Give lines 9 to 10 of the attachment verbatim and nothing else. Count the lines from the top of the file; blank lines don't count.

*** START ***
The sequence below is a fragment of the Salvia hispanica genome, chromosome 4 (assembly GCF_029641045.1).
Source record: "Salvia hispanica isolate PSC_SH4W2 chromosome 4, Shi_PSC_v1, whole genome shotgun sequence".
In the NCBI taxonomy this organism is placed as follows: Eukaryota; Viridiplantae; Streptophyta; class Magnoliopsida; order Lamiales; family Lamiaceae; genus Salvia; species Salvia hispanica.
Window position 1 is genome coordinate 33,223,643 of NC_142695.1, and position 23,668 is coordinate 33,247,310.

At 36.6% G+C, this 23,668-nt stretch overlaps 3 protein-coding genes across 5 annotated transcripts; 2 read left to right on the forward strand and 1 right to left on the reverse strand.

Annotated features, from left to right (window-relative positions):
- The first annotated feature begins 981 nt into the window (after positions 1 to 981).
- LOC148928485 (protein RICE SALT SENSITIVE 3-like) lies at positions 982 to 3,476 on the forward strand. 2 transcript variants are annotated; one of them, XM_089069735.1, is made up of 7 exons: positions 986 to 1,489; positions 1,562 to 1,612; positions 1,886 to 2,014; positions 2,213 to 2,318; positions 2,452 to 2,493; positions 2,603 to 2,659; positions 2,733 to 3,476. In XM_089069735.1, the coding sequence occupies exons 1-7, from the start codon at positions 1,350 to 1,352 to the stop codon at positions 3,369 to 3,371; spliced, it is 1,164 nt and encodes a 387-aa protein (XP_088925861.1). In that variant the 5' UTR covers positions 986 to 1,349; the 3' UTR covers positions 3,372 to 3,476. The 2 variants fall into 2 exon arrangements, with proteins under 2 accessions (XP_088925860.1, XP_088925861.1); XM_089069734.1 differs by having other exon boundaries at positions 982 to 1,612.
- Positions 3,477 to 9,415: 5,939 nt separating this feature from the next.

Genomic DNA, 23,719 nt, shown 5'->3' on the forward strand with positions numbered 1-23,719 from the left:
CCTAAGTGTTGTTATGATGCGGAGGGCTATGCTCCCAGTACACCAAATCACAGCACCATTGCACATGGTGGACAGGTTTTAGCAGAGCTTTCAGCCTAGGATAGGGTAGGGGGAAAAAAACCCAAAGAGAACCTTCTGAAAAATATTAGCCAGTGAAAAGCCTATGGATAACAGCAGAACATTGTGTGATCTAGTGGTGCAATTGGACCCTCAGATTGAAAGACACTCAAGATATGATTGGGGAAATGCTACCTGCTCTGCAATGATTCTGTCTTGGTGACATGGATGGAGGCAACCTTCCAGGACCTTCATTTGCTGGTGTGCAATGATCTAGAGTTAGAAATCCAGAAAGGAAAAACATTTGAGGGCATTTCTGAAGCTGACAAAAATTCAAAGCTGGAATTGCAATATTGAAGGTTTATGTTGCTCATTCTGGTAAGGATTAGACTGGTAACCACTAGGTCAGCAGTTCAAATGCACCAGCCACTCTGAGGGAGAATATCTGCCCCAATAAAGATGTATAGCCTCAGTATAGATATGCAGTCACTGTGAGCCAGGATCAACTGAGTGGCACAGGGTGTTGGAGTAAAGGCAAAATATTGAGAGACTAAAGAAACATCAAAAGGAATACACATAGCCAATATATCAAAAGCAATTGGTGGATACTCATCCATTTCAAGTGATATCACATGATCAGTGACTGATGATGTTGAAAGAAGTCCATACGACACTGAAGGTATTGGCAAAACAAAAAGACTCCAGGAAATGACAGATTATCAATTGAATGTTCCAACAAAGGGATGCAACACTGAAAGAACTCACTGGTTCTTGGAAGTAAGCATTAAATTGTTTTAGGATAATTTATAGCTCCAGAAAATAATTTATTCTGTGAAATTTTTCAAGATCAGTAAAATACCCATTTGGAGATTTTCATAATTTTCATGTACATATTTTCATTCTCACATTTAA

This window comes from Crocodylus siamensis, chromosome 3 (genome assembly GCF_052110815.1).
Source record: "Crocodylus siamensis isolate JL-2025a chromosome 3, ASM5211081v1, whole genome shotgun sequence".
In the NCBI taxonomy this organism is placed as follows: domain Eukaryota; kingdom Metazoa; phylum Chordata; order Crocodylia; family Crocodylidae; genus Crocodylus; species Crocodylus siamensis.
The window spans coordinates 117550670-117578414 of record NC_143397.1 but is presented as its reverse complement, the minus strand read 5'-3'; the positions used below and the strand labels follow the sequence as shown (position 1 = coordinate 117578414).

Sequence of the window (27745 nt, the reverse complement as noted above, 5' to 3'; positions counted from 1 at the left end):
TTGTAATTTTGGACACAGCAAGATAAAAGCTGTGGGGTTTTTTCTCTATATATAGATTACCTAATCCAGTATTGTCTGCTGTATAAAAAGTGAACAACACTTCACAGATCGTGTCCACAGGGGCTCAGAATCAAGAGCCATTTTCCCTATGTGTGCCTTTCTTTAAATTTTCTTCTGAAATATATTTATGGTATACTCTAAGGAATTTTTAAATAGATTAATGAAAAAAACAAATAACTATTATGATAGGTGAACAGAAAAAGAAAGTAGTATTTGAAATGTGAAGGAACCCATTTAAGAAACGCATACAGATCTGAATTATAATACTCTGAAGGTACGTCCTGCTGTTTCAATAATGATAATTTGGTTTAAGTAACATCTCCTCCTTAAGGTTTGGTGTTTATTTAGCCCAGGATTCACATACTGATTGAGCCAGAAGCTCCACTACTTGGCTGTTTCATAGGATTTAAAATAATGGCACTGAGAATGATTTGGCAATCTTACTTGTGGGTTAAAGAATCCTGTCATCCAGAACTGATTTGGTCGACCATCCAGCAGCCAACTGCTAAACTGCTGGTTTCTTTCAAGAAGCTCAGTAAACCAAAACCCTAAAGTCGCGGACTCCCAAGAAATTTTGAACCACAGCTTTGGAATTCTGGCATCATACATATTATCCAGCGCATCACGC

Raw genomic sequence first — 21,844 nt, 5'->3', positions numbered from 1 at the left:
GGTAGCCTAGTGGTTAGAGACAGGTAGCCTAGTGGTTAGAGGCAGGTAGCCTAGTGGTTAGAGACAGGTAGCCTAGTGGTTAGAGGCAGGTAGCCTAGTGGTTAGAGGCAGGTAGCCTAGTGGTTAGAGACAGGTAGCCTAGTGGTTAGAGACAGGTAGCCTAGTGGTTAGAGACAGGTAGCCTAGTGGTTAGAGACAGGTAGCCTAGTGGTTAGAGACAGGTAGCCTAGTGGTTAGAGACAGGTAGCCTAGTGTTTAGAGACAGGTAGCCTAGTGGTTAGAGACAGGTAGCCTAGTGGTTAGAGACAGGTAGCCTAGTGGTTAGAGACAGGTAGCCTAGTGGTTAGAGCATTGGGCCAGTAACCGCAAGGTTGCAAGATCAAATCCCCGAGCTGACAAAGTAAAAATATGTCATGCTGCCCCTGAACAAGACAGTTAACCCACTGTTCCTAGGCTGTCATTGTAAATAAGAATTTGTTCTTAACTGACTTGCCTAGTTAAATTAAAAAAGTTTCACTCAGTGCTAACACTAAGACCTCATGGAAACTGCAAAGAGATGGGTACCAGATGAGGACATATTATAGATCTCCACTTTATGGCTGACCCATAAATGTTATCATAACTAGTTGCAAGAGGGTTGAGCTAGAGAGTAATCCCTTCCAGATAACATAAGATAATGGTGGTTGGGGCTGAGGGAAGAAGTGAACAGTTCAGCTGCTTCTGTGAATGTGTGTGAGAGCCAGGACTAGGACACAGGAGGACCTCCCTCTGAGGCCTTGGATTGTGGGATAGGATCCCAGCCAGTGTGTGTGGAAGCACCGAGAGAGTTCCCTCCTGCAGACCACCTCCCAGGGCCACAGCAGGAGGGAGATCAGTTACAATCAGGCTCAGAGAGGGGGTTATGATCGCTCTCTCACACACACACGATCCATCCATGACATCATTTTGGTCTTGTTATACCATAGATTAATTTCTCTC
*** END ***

- Positions 3,477 to 9,415: 5,939 nt separating this feature from the next.

Genomic DNA, 23,719 nt, shown 5'->3' on the forward strand with positions numbered 1-23,719 from the left: